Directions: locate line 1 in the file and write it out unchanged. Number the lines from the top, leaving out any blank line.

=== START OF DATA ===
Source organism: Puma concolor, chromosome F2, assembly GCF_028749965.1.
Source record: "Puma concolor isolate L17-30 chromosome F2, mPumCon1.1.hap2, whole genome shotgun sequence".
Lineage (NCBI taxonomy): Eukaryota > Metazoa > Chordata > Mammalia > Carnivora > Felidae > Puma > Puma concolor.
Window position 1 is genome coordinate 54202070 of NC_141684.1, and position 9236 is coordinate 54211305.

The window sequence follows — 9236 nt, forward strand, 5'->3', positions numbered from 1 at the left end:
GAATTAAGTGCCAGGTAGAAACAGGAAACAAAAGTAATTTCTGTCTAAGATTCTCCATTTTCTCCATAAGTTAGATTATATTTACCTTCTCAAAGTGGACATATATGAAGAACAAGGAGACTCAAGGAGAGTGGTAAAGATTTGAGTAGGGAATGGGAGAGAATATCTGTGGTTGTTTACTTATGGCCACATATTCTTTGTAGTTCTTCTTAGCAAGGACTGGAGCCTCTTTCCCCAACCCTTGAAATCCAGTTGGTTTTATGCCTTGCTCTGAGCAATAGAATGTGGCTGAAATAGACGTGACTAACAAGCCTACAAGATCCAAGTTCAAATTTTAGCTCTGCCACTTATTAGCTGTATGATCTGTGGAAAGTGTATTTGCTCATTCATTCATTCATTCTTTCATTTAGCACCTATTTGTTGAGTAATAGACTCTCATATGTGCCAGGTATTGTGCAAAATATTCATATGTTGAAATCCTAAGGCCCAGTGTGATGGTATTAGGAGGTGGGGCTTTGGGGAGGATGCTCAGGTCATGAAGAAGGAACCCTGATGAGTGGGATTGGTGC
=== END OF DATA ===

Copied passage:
Source organism: Puma concolor, chromosome F2, assembly GCF_028749965.1.